And we're back online. I decided to replace my oil pump while I had the beast apart. I had 10 PSI per 1000 RPM at operating temps with rotella 15w-40, so I was hoping a pump rebuild would get me back into a factory oil weight. I had a bunch of challanges getting the beast to work properly with the new oil pump, and long story short, I was putting the bypass plunger in backwards like a total idiot. Now that I've got that figured out, I'm running shell 5w-30 at 18 PSI idle at operating temps. I'll probably drop down to 5w-20 next oil change and see what that does.
I also have an obnoxious howl off my accessories, and I've replaced the alternator (needed to anyway) and the water pump (probably needed to) and it still howls. It must be a goofy V-belt
But anyway. I drove a good bit last night and today, and with the new jets (#58 mains), the lighter weight oil, and a direct drive flex fan, she's faster and stronger than ever! At first I had a really bad stumble at 700-1000 RPM, but only when I was cruising at those RPMs. It would blast out of the lul if I gave it more fuel, so I know it wasn't the accel pump or power valve, must've been a fuel delivery problem. Regardless, by the time I got home last night, that was all gone, and she gets off the line nice and strong, and doesn't bog at low RPMs. Also, with the current jetting, I smell regular exhaust fumes while I'm driving, not the fuel smell of running too rich. Even after doing a bunch of pretty good wheeling last night, I never smelt fuel once (except for when I flooded the carb up a steep hill). At this point, I believe my main jets are dialed in. Also, when I rebuilt the front end of the motor, I set the base timing at 13* advance, and that seemed to make a pretty big difference.
as I sit now...
I have a pretty darn good centrifugal advance curve (I don't think I can find the springs to make it any better, but I'll look)
I have a base timing of 13* (adjusted for an altitude of 5000 ft.)
I have my main jets as dialed as I can get without a lean rich indicator (which I've been considering buying or making)
I have my power valve dialed (but set 1.5 inHg lower than recommended for wheeling) and my accel pump dialed, and basically the whole carb dialed in (for a DD anyway, not race dialed)
I'm running cold while wheeling (event the very slow crawl high RPM stuff) and on the road.
I'm running great oil pressure on a factory oil grade. That will only get better once I use 5w-20.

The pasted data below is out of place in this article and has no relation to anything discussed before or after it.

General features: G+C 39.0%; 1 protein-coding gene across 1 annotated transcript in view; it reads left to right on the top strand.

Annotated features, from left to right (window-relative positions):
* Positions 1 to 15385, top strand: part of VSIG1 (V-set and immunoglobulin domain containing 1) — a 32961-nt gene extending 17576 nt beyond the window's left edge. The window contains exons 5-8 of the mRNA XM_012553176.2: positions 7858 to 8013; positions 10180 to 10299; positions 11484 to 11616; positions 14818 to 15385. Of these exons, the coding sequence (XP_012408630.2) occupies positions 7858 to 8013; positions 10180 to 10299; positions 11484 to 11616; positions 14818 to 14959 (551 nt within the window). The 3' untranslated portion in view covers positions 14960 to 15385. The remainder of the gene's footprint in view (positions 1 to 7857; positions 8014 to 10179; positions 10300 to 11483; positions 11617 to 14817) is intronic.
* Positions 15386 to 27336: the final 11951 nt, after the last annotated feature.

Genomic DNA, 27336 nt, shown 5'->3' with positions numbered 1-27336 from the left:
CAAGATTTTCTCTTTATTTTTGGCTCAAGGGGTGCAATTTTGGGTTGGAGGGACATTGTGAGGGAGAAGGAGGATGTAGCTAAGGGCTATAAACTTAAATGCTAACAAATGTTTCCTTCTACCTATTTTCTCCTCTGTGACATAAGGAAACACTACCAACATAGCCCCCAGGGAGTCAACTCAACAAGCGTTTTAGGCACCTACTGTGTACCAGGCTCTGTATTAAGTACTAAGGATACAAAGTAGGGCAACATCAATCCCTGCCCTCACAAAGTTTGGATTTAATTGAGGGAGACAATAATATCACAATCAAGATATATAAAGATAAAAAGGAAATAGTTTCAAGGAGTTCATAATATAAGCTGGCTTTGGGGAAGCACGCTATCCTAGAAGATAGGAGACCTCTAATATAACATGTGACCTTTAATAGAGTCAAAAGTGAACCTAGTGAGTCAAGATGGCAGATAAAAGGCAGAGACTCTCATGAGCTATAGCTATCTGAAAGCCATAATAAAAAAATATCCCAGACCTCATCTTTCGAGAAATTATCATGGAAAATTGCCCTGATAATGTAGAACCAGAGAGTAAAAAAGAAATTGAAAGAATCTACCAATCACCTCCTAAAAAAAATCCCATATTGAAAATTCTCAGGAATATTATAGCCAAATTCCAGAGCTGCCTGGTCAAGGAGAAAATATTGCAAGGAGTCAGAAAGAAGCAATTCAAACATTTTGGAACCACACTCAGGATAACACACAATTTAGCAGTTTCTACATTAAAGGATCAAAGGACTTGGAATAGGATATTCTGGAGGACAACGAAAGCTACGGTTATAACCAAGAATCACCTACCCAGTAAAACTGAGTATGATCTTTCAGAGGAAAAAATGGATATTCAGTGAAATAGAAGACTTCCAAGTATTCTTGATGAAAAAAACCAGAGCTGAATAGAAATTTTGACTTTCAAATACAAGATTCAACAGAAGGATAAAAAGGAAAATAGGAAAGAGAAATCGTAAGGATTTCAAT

This leaves two more things I need to focus on. The first is the vac advance tuning. The second is proper spark plug wire routing and organization, and proper ignition system grounding. Right now my wire are very close to eachother, and are draped over the valve covers. JeepHammer suggests that the wires be routed at least .5" (I think its .5" anyway) from eachother and from anything metal. Also, they shouldn't cross up as much as mine do. This can seriously debilitate your spark.
I will begin this last phase of my golden tune hopefully tonight or tomorrow, but first I need a vacuum pump. I saw that Matt had one in his I6 vid. It looked like the mighty vac one I've seen around. I'll look into getting one of those units. I'll have to wait until my next paycheck to get plug wires.
On second thought, To tune the vac advance, you turn it up a little and dive at PTC, then punch the throttle down sharp and feel for hesitation, I can do this without a vacuum pump (I've found out they are about $50). The vac pump just allows you to check how much advance is added to the curve for a given vacuum reading. Its basically so you can chart your curve, and I don't need that really. If I can figure out a way to make one for cheap, I'll get my curve put up.
Meanwhile. I will top her off today, and drive her around for a few days while I play with the vac advance, and report my gas mileage.
Without going into great detail, the article states that there is no motor oil currently available that protects your motor well on startup (they are all too thick/viscus). The first number (the one before the "w" on multigrade oil) represents how viscus the oil is cold (0 being the lest viscus). The second number represents how viscus the oil is at operating temp (again the lower the number the lower the viscosity). Since all oils are too thick on startup, the lower the viscostiy on startup, the better it protects and faster it reaches operating viscosity (hence 5w-20 since 0w-20 is racing only oil as far as i've found). Also, there is a sweet spot between pressure and flow that motors love, and that is usually 10 PSI per 1000 RPM. So since I'm at 18 PSI hot idle right now with 5w-30, when I change my oil next, 5w-20 should put me closer to 12 PSI. Thats where I'll get the best cold protection for the motor, and the sweet spot for pressure and flow. According to the article at least. And full synthetic is less viscus cold too.
Im not preaching anything, just sharing my reasoning
Only thing I'll argue about is the 10psi per 1000rpm thing. That was taken out of the mopar bible back in the 70's as a guideline for safe oil pressures for racing conditions.
Out of curiosity, what do you suggest. I unfortunately have no real backing in anything other than what other people say works, so I'm open to anybody's opinions on the matter. I've always run what my truck says to run, and it has pushed 40 PSI for 160,000 flawless miles, but that's all I know.